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Databases used by the PRC

UniProt is a central repository of protein data created by combining the Swiss-Prot, TrEMBL and PIR-PSD databases. For many UniProt data bases we use the complete proteome  version which consists of the set of proteins thought to be expressed by an organism whose genome has been completely sequenced. Annotation avaiable in UniProt, e.g.  PTM annotation cab be retrieved by the search tools the PRC employes. 

Swiss-Prot is an well annotated protein sequence database. It was established in 1986 and is today maintained collaboratively by the Swiss Institute of Bioinformatics (SIB) and The European Bioinformatics Institute (EBI). An advantage of using this database is that our analysis platform is able to utilize the UniProt PTM annotation. Source: http://web.expasy.org/docs/userman.html

TrEMBL (Translated European Molecular Biology Laboratory Nucleotide Sequence Database) is the computer-annotated section of the UniProt Knowledgebase. It contains translations of all coding regions in the DDBJ/EMBL/GenBank nucleotide databases, as well as protein sequences extracted from the literature or submitted to UniProtKB which are not yet integrated into Swiss-Prot. TrEMBL allows these sequences to be made publicly available quickly without diluting the high quality annotation found in Swiss-Prot. 

The information in a TrEMBL entry is initially derived directly from the underlying DDBJ/EMBL/GenBank nucleotide entry and the quality of data is directly dependent on the information provided by the submitter of the nucleotide entry. This information may be enhanced afterward by automatic annotation procedures (see below) but if not, it remains as provided by the submitter until the entry is manually annotated and added to Swiss-Prot.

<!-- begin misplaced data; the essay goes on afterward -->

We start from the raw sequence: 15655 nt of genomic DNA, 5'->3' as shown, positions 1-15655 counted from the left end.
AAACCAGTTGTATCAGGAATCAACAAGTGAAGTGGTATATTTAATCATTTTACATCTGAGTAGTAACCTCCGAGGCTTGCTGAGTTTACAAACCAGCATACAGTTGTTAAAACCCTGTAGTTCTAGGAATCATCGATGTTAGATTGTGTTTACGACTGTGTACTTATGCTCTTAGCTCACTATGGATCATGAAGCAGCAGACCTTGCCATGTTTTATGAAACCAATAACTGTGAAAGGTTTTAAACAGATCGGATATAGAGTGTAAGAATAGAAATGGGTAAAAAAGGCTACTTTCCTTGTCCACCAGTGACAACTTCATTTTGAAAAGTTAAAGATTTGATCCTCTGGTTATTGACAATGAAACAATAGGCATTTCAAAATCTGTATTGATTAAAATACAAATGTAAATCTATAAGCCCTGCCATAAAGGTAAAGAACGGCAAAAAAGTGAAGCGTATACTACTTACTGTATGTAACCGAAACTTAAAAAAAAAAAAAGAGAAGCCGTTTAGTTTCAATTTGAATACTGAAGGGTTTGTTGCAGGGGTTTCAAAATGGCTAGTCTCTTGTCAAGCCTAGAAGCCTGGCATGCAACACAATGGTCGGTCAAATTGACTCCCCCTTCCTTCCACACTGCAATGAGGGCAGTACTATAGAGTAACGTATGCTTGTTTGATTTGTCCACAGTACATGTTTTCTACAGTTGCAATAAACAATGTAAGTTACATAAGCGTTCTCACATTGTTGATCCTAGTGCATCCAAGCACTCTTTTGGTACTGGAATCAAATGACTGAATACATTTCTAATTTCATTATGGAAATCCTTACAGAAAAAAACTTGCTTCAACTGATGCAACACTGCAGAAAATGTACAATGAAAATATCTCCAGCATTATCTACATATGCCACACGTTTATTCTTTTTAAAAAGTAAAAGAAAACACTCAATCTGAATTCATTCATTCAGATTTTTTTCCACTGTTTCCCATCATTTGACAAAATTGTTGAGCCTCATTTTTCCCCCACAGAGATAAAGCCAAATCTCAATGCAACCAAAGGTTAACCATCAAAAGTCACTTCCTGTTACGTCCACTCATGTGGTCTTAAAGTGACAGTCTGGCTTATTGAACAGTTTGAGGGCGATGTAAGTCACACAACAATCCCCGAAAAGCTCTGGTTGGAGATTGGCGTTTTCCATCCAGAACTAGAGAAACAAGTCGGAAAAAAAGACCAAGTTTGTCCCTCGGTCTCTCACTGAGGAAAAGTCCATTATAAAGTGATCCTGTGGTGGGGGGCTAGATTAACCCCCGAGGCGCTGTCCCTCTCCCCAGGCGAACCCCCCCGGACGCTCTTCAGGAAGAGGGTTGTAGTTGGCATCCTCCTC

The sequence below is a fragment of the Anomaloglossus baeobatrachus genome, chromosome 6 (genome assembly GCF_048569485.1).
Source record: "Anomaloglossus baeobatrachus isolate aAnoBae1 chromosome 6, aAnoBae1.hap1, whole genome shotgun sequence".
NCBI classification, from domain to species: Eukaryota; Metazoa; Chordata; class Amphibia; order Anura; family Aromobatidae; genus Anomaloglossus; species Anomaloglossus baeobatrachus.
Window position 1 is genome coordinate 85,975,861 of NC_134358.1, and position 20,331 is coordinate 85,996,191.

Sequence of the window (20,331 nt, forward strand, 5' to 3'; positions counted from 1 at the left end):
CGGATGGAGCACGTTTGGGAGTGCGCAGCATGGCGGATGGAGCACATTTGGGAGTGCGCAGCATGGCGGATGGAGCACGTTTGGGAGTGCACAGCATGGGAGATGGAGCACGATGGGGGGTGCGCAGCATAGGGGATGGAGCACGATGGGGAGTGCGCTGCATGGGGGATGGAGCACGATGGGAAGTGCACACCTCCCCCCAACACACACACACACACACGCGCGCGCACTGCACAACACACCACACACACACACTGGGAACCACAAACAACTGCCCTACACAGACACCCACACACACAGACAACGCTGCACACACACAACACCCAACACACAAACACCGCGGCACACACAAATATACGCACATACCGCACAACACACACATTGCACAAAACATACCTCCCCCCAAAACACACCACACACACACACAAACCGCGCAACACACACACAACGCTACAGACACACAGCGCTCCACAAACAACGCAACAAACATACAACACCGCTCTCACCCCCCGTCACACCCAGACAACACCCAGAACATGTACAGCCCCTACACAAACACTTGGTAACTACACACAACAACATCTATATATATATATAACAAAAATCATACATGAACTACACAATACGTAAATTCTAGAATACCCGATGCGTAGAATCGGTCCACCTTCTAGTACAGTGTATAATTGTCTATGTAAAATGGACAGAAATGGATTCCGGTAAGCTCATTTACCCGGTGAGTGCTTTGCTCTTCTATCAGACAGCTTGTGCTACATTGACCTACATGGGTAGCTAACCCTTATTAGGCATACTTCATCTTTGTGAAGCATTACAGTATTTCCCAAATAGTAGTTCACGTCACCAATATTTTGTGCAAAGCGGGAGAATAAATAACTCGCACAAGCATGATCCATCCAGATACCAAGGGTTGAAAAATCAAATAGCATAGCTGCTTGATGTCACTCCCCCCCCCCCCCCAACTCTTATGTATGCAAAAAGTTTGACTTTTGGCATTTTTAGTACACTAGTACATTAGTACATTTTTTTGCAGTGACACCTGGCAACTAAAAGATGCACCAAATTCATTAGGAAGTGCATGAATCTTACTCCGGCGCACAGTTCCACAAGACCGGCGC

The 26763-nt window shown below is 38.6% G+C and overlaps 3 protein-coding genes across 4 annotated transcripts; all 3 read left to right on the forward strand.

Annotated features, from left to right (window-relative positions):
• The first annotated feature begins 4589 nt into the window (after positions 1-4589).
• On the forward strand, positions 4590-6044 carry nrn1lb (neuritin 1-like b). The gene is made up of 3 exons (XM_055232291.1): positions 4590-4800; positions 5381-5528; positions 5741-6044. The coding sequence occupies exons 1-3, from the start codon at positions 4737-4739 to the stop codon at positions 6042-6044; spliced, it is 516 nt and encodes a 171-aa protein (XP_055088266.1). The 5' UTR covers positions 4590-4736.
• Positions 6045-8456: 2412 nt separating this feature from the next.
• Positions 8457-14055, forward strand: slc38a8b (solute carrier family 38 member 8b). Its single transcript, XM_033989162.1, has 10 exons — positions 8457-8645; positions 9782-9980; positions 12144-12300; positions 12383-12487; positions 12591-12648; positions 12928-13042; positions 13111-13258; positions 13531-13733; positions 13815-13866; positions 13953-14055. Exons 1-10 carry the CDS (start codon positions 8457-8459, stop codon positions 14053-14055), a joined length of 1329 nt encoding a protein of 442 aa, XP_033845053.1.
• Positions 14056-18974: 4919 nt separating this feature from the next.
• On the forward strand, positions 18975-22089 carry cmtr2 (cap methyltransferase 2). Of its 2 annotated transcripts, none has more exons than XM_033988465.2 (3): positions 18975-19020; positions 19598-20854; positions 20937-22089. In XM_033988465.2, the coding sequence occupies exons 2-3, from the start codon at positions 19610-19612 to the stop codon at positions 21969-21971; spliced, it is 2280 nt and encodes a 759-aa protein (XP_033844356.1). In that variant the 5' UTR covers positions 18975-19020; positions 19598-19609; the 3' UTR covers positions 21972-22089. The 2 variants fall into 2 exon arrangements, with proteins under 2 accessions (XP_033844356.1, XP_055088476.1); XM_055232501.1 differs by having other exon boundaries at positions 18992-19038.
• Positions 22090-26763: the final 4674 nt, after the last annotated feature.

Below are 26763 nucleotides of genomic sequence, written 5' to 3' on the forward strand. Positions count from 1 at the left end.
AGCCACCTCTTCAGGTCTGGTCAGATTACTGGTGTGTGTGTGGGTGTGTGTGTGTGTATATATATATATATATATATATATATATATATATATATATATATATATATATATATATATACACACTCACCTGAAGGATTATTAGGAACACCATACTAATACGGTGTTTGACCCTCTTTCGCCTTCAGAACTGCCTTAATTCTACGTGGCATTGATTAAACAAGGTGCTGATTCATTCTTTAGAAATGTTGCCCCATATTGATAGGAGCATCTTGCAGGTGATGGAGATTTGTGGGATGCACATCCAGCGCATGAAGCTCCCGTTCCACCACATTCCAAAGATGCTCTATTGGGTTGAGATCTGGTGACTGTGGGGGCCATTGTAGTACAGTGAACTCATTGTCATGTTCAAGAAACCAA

Source: http://web.expasy.org/docs/userman.html

Contaminations database is based on known contaminats that are often found when identifying proteins from cell culture. It includes as an example, keratins and bovine serum albumin. This database is a combination of the MaxQuant contaminant database and a list of proteins identified in a exhaustive analysis of fetal bovine serum (http://www.ncbi.nlm.nih.gov/pubmed/20641139). 

NCBInr (National Center for Biotechnology Information non-redundant) database is composed of the non-identical sequences from GenBank, Protein data bank (PDB), Swiss-Prot, Protein Information Source (PIR), and Protein Research Foundation (PRF).

IPI (International Protein Index) is a sequence database that has been used frequently, but is no longer supported/updated. However, IPI is still a reliable database. The last versions of IPI human, rat and mouse databases (v.3.87) are available on our Mascot server and in Andromeda. An advantage of using IPI databases is that our analysis platform can extract the avaiable PTM annotation.